JEDDAH: A determination to strengthen the contribution of Saudi women to society and the economy is one of many bold ambitions outlined in the Kingdom’s Vision 2030.
Women’s economic empowerment is critical to achieving gender equality and strengthening sustainable development cooperation. It includes women’s ability to participate equally in existing markets, having a louder voice and more agency, and their meaningful involvement in economic decision-making at all levels.
This can be achieved by ensuring women’s financial inclusion, technical inclusion, entrepreneurship empowerment and participation in decision-making.
For the second year in a row, Saudi Arabia has made notable progress in advancing women’s economic opportunities, according to the World Bank Group’s latest report.
The Women, Business, and the Law 2021 report placed Saudi Arabia among the leading countries in the Middle East and North African region — scoring 80 points out of 100, up from the 70.6 achieved in 2020.
According to the report, Saudi Arabia has progressed in reducing wage inequality, eliminated restrictions on female employment in jobs previously deemed too dangerous, and lifted bans on women working night shifts.
As science progresses at a rapid pace, access to new technology and the ability to create and shape technological change is increasingly becoming a fundamental tool to support women’s empowerment and improve their lives, especially in a post-pandemic world.
During a roundtable discussion in July last year spawned by Women20 (W20), an official engagement group of the G20, speakers noted that only 48 percent of women are accustomed to the latest technology, while 60 percent of Saudi women use social media platforms without producing any digital content. This confirms that women are users of technology, not producers, they said.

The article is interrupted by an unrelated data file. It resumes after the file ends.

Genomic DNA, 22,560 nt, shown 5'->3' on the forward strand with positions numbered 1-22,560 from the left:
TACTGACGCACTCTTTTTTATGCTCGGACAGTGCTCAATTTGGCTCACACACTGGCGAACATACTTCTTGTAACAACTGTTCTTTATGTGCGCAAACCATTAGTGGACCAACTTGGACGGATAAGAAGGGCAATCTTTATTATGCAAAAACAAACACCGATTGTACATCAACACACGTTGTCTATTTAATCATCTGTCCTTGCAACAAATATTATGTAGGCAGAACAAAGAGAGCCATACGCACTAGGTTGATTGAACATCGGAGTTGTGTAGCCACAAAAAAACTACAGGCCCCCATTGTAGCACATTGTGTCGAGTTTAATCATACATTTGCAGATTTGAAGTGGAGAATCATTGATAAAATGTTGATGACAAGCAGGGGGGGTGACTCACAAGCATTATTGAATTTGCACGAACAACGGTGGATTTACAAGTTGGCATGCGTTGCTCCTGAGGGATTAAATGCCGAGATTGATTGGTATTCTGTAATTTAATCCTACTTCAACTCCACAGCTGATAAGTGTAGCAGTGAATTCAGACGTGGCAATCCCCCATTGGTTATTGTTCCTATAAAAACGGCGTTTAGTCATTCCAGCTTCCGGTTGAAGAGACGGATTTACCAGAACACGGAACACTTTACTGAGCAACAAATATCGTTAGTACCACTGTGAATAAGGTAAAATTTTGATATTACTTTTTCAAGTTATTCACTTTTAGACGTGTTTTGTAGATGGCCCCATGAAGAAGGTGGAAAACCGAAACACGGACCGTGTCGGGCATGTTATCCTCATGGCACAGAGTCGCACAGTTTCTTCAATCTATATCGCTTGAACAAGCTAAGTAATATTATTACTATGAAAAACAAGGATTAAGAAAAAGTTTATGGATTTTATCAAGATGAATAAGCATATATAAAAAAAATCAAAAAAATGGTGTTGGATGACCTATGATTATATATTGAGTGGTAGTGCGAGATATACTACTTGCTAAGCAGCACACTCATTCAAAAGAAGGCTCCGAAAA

“Improving digital and cybersecurity literacy among women contributes to their economic empowerment, since they will be needed in all sectors locally, regionally and internationally,” Dalal Al-Harthi, a cybersecurity expert, told Arab News.
Al-Harthi is a faculty member at Shaqra University and resident engineer at the US-based cybersecurity company Palo Alto Networks. Throughout the last three years, she has worked in three positions across different institutions in the US as the only female engineer in her teams.
However, she considered those situations as motivation to prove herself, as opposed to a challenge.
“Males historically and currently dominate the cybersecurity field. A recent report by Cybersecurity Ventures states that women make up 20 percent of the cybersecurity workforce. Because of this massive shortage of women among cybersecurity professionals today, I became deeply passionate about raising this percentage to 50 percent,” Al-Harthi said.
“The cybersecurity field is the hottest cake in the market, and in high demand around the world,” she added.
Therefore, the digital empowerment of women and girls by upgrading their knowledge and skills allows them to seize the opportunities provided by evolving global markets. Moreover, attracting more women to the tech sector is essential to unlocking the potential of the Fourth Industrial Revolution and ensuring technology is developed from a balanced perspective.
Al-Harthi advises women who want to venture into cybersecurity to improve their technical skills, obtain professional certificates, look into cybersecurity job descriptions to grasp the bigger picture, and work on their communication, research and writing skills.
According to the undersecretary for women’s empowerment at the Saudi Ministry of Human Resources and Social Development, Hind Al-Zahid, having women in prominent leadership positions will result in greater numbers of women in senior roles in the labor market.